As the first book in AD&D's historical reference series, Vikings Campaign Sourcebook has not yet worked out the "Historical/Legendary/Fantasy" split that we see in later volumes. It is, instead, just a pure Viking fantasy game. It's set in the historical North Sea region, but there are giants and Linnorms and Dock-Alfar, and all the other elements of Norse fantasy, maybe toned down a little, but still explicitly magical and presented without much by way of explanation.
It's actually a pretty great setting that could easily have supported its own entire game line, and if this book has a flaw, it's that it's ultimately pretty shallow about something that has a lot more depth to be mined. For example, it never mentions that the seiðr was traditionally considered a feminine practice. We get as complete a list of Odin's nicknames as I've ever seen, but nothing about his gender-bending.
Granted, it's 1991, and whoa, that would be forward thinking even for a game not as characteristically hidebound as AD&D, but on two separate occasions the book stops to point out that Viking women had an unusual amount of autonomy for the middle ages, and thus it was appropriate to make female Viking PCs . . . and maybe they could have tossed in a bone about how magic was basically considered a women's job. Every adventuring party needs a mage, and thus even the most "realism" focused D&D groups should have had no problem with at least one female character.
I mean, it's sort of brought up. "The sagas make mention of several wizardesses, some favorably." But even setting aside the awkwardness of the word "wizardesses," the book got magic completely backwards.
Which is strange to me, because it has an extensive-looking bibliography. Is this a case of historiography changing dramatically in the last 20 years? Were the books cited here guilty of projecting contemporary sexist assumptions back onto the Viking culture and it's only because my own introduction was from a new generation of scholarship that I even noticed? Possible. Maybe even likely. At least, it's something to look out for.
Although, if the fantasy elements have been done better in other products, the Vikings Campaign Sourcebook does manage to do the thing that these green books have excelled at and make us really stop and think about what life is like in a Medieval European-inspired fantasy world. It talks about architecture, diet, and fashion, as well as laws and customs, and it gives a great sense of setting. It's not the best of the series, but it's easily ahead of 90% of the pure fantasy stuff out there.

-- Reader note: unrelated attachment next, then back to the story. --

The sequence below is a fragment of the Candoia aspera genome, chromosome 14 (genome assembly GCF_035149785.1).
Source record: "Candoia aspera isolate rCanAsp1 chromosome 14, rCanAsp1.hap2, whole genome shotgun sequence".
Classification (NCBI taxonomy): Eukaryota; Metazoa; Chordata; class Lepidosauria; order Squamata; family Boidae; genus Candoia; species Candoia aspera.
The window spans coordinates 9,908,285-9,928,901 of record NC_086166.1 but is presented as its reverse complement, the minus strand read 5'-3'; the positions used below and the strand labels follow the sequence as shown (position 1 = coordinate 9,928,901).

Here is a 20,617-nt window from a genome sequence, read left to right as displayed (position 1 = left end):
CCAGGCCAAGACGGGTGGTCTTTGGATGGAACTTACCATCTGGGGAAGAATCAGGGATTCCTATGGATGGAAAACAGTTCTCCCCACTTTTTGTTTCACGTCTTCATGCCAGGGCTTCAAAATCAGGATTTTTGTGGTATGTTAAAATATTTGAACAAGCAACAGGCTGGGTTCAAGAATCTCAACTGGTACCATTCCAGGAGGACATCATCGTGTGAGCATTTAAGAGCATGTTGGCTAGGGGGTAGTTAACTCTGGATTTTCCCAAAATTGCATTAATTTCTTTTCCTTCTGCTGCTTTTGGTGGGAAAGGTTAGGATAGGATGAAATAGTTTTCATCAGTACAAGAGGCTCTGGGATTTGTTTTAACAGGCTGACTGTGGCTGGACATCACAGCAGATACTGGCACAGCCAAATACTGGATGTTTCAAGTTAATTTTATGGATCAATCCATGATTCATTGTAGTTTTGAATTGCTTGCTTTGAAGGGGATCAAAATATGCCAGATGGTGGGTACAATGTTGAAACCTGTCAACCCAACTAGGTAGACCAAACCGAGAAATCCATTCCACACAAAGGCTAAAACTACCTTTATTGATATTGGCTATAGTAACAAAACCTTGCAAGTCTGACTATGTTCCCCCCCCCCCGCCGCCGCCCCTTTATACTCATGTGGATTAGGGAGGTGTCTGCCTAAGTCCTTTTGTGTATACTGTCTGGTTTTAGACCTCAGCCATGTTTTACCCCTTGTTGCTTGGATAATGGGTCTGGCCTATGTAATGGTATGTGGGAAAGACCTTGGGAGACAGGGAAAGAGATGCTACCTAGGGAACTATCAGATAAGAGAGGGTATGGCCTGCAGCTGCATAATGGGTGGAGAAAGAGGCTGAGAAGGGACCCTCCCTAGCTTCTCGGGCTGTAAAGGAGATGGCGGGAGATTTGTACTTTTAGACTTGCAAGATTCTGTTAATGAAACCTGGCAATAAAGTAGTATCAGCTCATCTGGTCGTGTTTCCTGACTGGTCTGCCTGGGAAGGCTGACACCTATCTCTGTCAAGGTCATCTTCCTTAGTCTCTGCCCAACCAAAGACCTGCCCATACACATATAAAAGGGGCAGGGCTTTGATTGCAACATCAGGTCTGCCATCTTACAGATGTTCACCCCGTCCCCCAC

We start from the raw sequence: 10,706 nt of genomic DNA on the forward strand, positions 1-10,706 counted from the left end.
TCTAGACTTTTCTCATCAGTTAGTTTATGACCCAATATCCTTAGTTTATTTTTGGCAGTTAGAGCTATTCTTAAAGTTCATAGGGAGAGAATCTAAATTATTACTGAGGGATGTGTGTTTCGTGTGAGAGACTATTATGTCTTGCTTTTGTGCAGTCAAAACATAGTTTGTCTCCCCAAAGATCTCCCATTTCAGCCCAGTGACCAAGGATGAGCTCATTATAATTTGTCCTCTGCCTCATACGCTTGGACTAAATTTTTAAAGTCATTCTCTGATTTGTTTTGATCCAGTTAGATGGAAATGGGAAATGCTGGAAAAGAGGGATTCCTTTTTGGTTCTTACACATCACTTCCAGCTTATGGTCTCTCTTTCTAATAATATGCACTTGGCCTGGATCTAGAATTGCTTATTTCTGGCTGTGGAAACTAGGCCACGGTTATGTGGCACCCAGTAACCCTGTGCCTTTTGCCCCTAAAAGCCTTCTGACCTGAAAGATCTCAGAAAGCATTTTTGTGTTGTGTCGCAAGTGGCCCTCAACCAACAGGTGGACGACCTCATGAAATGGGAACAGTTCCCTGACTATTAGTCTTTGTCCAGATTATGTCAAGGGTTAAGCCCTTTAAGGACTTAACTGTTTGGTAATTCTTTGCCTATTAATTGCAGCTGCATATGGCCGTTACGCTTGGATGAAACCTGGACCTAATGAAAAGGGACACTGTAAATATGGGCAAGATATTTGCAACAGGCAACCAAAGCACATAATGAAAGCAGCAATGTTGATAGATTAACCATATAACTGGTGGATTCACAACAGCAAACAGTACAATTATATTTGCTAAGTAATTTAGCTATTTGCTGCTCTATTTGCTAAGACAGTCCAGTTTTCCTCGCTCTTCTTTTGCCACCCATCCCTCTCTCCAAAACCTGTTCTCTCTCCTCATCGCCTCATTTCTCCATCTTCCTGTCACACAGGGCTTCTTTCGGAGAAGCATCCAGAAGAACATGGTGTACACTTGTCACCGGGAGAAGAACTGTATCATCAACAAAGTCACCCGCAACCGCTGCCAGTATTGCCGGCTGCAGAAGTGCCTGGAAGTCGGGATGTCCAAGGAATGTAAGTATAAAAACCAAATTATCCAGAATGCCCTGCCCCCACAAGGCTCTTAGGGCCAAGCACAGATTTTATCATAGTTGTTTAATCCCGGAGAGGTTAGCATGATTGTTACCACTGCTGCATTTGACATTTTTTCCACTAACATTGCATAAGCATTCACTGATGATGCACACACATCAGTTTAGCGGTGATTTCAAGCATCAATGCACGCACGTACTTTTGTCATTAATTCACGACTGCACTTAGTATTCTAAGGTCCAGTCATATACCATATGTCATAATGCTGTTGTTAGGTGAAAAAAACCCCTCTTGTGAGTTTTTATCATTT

It's also the strongest, mechanically, of any of the green books I've read. Which is weird, for being the first, but I think comes down to never trying to pretend to be purely historical. The thing about allowing specialist wizards, but not mages is still a little weird, because spell schools aren't narrowly tailored enough to make those kind of blanket bans very thematic, but we are at least spared the spectacle of clerics in an ostensible "non-magic" campaign.
Plus the new classes are pretty cool. The Berserker is basically the AD&D barbarian done right, and it's fun that they get wolf and bear shapes at higher levels. "Mostly fighters, but with a few magical tricks" is a class niche that AD&D should have gone to more often.
And the Runecaster class, despite the gender mixup, is pretty decent as well. Its powers are generally weaker than mages or priests (with the caveat that they're not leveled, so it's possible to get some unusually strong abilities at level 1), but it fits better in a historical milieu than any of the "historical" rules modifications we've seen so far.
Overall, this was a pretty straightforward book. Vikings and Norse mythology were already pretty deep in D&D's DNA, and so the setting and the system mesh unusually well, better even than many pure fantasy setting explicitly designed for D&D. The result is a book whose monsters and magic felt a lot like what D&D should have been doing all along, but also one that is not really surprising in any way. Let this be a lesson to would-be game designers, specificity is good.
Ukss Contribution: . . . he said, while preparing to come up with a new element of the most hopelessly muddled fantasy world ever devised. Anyway, Vikings ate kale. I don't know why this is such a surprise to me. I guess because I first heard of kale about five years ago when it started becoming a fad, and I just assumed that it was a new thing. You know, like those new crops they're constantly discovering. . .
Yeah, I could have preserved my mystique as a cool customer by keeping this bit of surprise to myself, but it did amuse me to think of these macho Viking guys eating like a California vegan, and so I will memorialize the smile this put on my face by adding extensive kale production to Ukss.